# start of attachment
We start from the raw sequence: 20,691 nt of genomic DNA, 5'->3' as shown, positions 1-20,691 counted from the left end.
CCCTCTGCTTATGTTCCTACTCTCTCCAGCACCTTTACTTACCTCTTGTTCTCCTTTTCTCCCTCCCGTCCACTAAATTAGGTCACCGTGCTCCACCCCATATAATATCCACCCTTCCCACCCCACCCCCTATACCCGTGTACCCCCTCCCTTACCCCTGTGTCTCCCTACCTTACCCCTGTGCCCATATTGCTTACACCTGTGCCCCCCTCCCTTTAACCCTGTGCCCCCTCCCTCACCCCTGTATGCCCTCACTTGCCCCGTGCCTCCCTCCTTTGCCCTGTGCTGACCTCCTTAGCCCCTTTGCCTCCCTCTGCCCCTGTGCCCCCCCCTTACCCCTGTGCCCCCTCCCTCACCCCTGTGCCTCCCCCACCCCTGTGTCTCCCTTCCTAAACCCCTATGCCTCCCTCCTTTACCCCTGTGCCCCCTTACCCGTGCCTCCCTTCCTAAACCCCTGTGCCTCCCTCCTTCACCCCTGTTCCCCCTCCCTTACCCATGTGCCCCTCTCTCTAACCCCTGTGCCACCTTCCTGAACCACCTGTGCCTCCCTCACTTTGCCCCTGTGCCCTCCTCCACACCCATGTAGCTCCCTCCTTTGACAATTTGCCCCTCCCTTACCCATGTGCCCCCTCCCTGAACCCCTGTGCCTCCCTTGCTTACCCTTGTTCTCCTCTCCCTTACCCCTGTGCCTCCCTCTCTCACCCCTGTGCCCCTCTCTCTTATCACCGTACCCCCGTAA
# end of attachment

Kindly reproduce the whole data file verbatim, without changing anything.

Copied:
We start from the raw sequence: 20,691 nt of genomic DNA, 5'->3' as shown, positions 1-20,691 counted from the left end.
CCCTCTGCTTATGTTCCTACTCTCTCCAGCACCTTTACTTACCTCTTGTTCTCCTTTTCTCCCTCCCGTCCACTAAATTAGGTCACCGTGCTCCACCCCATATAATATCCACCCTTCCCACCCCACCCCCTATACCCGTGTACCCCCTCCCTTACCCCTGTGTCTCCCTACCTTACCCCTGTGCCCATATTGCTTACACCTGTGCCCCCCTCCCTTTAACCCTGTGCCCCCTCCCTCACCCCTGTATGCCCTCACTTGCCCCGTGCCTCCCTCCTTTGCCCTGTGCTGACCTCCTTAGCCCCTTTGCCTCCCTCTGCCCCTGTGCCCCCCCCTTACCCCTGTGCCCCCTCCCTCACCCCTGTGCCTCCCCCACCCCTGTGTCTCCCTTCCTAAACCCCTATGCCTCCCTCCTTTACCCCTGTGCCCCCTTACCCGTGCCTCCCTTCCTAAACCCCTGTGCCTCCCTCCTTCACCCCTGTTCCCCCTCCCTTACCCATGTGCCCCTCTCTCTAACCCCTGTGCCACCTTCCTGAACCACCTGTGCCTCCCTCACTTTGCCCCTGTGCCCTCCTCCACACCCATGTAGCTCCCTCCTTTGACAATTTGCCCCTCCCTTACCCATGTGCCCCCTCCCTGAACCCCTGTGCCTCCCTTGCTTACCCTTGTTCTCCTCTCCCTTACCCCTGTGCCTCCCTCTCTCACCCCTGTGCCCCTCTCTCTTATCACCGTACCCCCGTAA